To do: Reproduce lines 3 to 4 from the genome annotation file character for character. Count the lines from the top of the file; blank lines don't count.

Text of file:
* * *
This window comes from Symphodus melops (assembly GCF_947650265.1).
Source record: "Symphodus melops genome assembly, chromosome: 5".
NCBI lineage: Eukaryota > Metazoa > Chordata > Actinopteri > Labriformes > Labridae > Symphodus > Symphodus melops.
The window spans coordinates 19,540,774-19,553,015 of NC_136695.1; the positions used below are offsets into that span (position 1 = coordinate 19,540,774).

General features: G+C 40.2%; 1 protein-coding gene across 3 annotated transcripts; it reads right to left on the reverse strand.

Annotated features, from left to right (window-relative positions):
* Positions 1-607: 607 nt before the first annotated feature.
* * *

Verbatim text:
NCBI lineage: Eukaryota > Metazoa > Chordata > Actinopteri > Labriformes > Labridae > Symphodus > Symphodus melops.
The window spans coordinates 19,540,774-19,553,015 of NC_136695.1; the positions used below are offsets into that span (position 1 = coordinate 19,540,774).